I am a spiritual user and admitting it is the first step. Through my travels, I have come across so many wonderful people who taught me meditation: nuns, monks, old psychics who reeked of cat pee/cigarettes. All of them told me the same thing, “Do not be afraid, be patient.” I nodded my pretty little head and sat practicing what Buddha did all those centuries ago. Life would become better and I would gradually lose interest in sitting at home to achieve nirvana. Like clockwork, the old issues would return in new forms with me sticking my tongue out at them.
Why this again? I would ask the heavens. I meditated for a month and I got nothing for it, I would angrily say to no one in particular. So I would start and stop multiple times. Always gung-ho is the beginning and then snoozing by the end. I blamed religion and spirituality. I didn’t work, I reasoned because it just doesn’t. I slowly fell into bitterness and spat at the concept of holiness.
I have been meditating now since I knew I had to change jobs. After the dog walk, ten minutes during lunch and then a repeat at night after my reality shows. It didn’t bring peace at first. Nope I had bunny hopped too many times to coast on past efforts. This was starting from scratch. My mind would race thinking about unemployment, living in my car or sharing my dog’s food. It was exhausting and my anxiety would skyrocket, thus defeating the purpose. Then slowly, with some kindness from others, I began to feel better. I sent out resumes and joined a headhunter group. Things started turning around.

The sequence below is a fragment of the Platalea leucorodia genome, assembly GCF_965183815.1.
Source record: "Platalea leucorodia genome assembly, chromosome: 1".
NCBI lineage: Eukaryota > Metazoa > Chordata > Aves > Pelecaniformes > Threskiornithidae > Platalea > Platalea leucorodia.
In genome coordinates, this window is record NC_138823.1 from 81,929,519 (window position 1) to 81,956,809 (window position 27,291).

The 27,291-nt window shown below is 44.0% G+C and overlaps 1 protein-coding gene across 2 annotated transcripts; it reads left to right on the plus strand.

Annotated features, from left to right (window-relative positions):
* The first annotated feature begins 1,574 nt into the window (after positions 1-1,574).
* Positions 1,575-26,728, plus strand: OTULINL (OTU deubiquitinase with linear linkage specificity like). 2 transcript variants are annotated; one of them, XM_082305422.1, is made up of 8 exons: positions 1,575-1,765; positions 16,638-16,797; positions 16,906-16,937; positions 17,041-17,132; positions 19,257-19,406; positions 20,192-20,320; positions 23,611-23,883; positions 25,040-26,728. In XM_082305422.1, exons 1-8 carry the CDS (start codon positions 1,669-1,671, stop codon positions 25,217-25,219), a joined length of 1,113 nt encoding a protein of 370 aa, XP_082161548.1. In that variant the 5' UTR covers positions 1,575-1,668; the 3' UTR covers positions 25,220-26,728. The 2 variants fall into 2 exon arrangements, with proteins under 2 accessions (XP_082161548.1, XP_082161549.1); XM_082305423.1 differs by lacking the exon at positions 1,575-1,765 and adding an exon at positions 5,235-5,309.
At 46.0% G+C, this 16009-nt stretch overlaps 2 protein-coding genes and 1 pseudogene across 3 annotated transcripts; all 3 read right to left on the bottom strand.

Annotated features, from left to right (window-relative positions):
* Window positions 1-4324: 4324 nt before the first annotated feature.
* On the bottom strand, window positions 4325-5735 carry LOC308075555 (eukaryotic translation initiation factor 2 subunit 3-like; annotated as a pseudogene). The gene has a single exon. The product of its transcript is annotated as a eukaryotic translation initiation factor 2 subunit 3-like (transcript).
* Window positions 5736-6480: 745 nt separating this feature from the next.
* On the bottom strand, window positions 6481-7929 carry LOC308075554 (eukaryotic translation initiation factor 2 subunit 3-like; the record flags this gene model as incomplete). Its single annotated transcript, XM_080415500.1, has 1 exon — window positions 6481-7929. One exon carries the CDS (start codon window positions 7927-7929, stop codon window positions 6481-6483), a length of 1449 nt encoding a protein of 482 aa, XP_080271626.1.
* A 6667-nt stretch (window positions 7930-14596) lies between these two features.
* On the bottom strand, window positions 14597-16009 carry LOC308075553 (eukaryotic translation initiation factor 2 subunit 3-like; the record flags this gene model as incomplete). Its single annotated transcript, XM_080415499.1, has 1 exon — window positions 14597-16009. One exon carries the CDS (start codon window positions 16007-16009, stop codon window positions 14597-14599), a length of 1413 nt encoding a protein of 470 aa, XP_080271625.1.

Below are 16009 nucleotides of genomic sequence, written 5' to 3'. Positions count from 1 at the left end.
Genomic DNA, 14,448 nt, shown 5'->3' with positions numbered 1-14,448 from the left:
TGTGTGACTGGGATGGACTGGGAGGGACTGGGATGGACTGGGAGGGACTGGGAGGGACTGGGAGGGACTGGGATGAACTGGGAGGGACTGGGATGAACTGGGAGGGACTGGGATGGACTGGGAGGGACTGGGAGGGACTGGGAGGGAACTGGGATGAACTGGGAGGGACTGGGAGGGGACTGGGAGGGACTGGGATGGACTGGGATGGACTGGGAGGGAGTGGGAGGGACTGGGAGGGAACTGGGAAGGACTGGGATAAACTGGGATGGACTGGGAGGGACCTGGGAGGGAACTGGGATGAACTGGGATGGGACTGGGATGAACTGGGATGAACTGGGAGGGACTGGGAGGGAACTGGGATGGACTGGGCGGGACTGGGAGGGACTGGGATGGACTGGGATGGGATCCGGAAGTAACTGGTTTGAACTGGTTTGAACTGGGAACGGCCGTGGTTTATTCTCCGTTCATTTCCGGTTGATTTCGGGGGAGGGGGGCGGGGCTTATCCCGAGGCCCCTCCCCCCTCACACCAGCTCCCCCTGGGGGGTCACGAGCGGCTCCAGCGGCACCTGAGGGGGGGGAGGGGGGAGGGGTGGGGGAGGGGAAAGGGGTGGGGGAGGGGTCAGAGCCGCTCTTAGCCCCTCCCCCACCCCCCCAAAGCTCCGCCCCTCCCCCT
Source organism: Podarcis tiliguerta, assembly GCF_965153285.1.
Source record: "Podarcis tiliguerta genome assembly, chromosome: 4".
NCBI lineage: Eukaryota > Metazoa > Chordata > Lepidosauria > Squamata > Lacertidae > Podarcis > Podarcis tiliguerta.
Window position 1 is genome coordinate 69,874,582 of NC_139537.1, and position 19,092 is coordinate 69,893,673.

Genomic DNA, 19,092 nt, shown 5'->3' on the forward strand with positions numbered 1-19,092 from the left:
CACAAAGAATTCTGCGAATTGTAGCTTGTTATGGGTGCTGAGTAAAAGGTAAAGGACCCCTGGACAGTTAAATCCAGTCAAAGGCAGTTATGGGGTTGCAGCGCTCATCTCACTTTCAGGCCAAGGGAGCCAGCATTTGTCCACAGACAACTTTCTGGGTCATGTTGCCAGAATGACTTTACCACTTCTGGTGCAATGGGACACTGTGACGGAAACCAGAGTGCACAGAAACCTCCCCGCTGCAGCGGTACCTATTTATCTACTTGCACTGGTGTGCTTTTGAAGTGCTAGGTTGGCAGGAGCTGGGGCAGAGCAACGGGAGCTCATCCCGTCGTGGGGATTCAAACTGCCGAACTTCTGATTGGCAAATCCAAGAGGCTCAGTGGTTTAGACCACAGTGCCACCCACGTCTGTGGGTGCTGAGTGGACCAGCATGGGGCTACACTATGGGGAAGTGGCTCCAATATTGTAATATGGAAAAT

Then today I challenged myself, would I give this up again? Would I throw out six weeks of hardwork when life resumes its leisurely place? It took my a moment to realize I had been using spirituality as a means to an end. When I got what I wanted I raced off to join the living. This is a sobering self-truth and one I never considered before. If I didn’t get what I wanted from it, I’d pout. If I did get what I wanted, I left. Simple as that with a very complicated subtext of narcissism. So tonight I have decided to do away with spiritual expectations.
A wise man in Thailand told me that I was impatient and life was a journey and not a destination, sure Pops I thought. Easy for you to say when you have lived your life. However, he was exactly right and I needed that kick in the pants. Now I am giving myself that kick and it is exactly what I needed. Only this time I am wearing a vintage floral dress.
I have decided to stop tutoring and start ghostwriting. Tutoring is great if you can find it, but those offerings have slowed to a trickle for me. However, the area of ghostwriting may be my new calling. Today, in fact, I had my first official client.
Pierre called me hesitantly and said he was embarassed to even ask if I would consider doing the job. I told him I would be willing to write anything within reason. He let it out. A girl would not give him the time of day and he wanted to write a book about why she should give him a chance. It was a sweeping grand gesture and I was intrigued. There isn’t a girl who would not pause for that I reassured him. Girls love the big gesture.
We met at Starbucks this morning and he was visibly nervous. I gave him samples of my work for reassurance. Casually, he flipped through it and launched into his love story. He bought her a dog and thought about her all the time. Some things were cliched, but he really needed someone to hear him. I took notes and listened.
After twenty minutes I told him everyone has a story they want to tell, but may not have the patience to write. Some people have families to leave their mark on the world. I would love to leave a collection of stories and hope that writing will set you free. He signed my contract and I gave him a rough plan for his story. Let me know what you think. My phone has not stopped buzzing from his hourly texts. I reassure him that he is being heard and his words will find a home with me.
If you have a story that needs some support, let me know.